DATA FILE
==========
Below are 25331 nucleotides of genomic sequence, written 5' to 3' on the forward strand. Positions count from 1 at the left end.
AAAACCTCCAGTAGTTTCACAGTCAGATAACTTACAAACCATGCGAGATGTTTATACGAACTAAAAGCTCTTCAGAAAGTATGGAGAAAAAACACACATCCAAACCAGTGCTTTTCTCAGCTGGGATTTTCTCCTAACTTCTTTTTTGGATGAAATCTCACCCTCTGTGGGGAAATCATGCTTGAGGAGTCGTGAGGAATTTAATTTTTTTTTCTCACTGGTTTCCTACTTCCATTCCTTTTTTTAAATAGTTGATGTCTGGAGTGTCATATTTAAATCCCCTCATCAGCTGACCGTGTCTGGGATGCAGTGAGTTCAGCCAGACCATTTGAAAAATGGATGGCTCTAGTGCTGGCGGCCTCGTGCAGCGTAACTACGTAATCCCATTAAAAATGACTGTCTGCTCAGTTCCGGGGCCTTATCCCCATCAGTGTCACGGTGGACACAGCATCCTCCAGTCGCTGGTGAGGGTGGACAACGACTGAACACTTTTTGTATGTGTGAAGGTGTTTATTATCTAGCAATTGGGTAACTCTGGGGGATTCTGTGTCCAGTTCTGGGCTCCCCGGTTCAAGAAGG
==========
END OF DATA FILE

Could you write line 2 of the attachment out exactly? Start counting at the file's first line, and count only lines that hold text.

AAAACCTCCAGTAGTTTCACAGTCAGATAACTTACAAACCATGCGAGATGTTTATACGAACTAAAAGCTCTTCAGAAAGTATGGAGAAAAAACACACATCCAAACCAGTGCTTTTCTCAGCTGGGATTTTCTCCTAACTTCTTTTTTGGATGAAATCTCACCCTCTGTGGGGAAATCATGCTTGAGGAGTCGTGAGGAATTTAATTTTTTTTTCTCACTGGTTTCCTACTTCCATTCCTTTTTTTAAATAGTTGATGTCTGGAGTGTCATATTTAAATCCCCTCATCAGCTGACCGTGTCTGGGATGCAGTGAGTTCAGCCAGACCATTTGAAAAATGGATGGCTCTAGTGCTGGCGGCCTCGTGCAGCGTAACTACGTAATCCCATTAAAAATGACTGTCTGCTCAGTTCCGGGGCCTTATCCCCATCAGTGTCACGGTGGACACAGCATCCTCCAGTCGCTGGTGAGGGTGGACAACGACTGAACACTTTTTGTATGTGTGAAGGTGTTTATTATCTAGCAATTGGGTAACTCTGGGGGATTCTGTGTCCAGTTCTGGGCTCCCCGGTTCAAGAAGG